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I have a script on remote Debian server machine and I want to run a command by invoking:

ssh server "find.sh"

My find.sh script is in in:

/home/user/bin

First of all, I ran ssh server "echo $PATH" and it responded with this path:

/home/user/bin:/usr/local/bin:/usr/bin:/bin:/usr/local/games:/usr/games

So it seems that PATH variable is ok but it doesn't work. Only way I could make it work was by invoking full path:

ssh server "/home/user/bin/find.sh"

Is there any simple way to make it work without specifying full path?

migrated from serverfault.com Jun 10 '15 at 17:22

This question came from our site for system and network administrators.

  • What is the permission of the find.sh file? It should be 755. If is only 644 it will not be executed automagically. – mdpc Jun 10 '15 at 0:17
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You would need to define $PATH in your ~/.bashrc file on target server, at the beginning of the file :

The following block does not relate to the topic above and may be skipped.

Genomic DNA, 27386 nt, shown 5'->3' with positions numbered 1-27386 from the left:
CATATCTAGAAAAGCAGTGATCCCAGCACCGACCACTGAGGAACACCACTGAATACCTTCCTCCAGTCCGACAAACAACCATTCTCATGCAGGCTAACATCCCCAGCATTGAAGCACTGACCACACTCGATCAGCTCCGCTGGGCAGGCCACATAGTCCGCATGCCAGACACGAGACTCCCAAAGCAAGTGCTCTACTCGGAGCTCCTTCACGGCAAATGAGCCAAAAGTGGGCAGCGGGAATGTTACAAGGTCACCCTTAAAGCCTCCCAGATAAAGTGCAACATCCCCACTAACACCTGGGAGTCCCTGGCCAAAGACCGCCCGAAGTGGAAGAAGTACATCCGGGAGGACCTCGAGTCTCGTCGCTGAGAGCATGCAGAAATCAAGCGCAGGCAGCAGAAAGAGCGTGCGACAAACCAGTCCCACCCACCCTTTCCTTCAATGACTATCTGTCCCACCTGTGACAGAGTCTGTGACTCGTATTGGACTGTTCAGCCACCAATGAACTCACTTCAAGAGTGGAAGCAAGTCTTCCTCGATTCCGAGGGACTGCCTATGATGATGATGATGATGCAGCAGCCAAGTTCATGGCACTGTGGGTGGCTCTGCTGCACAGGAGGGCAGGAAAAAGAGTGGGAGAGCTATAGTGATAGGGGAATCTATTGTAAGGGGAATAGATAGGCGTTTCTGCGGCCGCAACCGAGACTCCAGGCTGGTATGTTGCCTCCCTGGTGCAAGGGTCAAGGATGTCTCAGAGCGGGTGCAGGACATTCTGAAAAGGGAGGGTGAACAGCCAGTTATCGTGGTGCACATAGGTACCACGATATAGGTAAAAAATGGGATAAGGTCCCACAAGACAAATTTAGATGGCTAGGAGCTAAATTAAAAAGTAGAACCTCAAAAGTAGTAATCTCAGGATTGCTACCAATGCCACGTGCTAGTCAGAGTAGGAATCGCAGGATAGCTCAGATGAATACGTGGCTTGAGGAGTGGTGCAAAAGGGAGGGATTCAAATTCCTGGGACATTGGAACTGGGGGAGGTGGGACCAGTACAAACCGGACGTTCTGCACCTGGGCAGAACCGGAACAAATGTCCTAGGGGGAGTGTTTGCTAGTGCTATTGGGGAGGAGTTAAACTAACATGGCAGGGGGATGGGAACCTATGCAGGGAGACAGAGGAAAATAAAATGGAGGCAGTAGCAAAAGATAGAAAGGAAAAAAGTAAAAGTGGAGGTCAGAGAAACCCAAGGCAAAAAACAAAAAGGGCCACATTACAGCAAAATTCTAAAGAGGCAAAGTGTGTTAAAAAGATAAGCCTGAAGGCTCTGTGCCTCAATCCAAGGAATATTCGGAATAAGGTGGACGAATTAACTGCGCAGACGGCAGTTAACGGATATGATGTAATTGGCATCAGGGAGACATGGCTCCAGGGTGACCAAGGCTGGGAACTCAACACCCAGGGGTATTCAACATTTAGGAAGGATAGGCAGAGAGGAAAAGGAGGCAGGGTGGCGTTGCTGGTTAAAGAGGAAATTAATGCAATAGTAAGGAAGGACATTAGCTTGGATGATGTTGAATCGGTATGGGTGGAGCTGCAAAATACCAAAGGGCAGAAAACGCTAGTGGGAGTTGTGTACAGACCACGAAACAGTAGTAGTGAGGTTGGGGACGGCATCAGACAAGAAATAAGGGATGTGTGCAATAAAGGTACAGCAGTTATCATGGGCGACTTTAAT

export PATH=$PATH:/home/user/bin

https://stackoverflow.com/questions/940533/how-do-i-set-path-such-that-ssh-userhost-command-works :

Bash in non-interactive mode reads the file ~/.bashrc

2

ssh server "echo $PATH" is not the same mode of operation as ssh server "find.sh". The first contains shell metacharacters (specifically, a space) and therefore will be run by "sh -c 'specified command'"; the second does not, and therefore will be run by "exec('specified_command')". The difference is subtle, but in this case (because it is the shell which sets the environment variable) has side effects that you may not be expecting.

You can force a shell by doing something like ssh server 'bash -c "find.sh"'

2

Typing ssh server "echo $PATH" is going to expand PATH locally. So the command you are actually executing is ssh server "echo /home/user/bin:/usr/local/bin:/usr/bin:/bin:/usr/local/games:/usr/games", and the server will produce the same output every time it receives that command regardless of what PATH is on the server side. If you want to expand PATH on the server side you can use: ssh server 'echo "$PATH"' instead. Notice that single-quotes are being used to prevent local expansion of $PATH.

  • Good point, I forgot about expansion of "". – shadox Jun 10 '15 at 14:29

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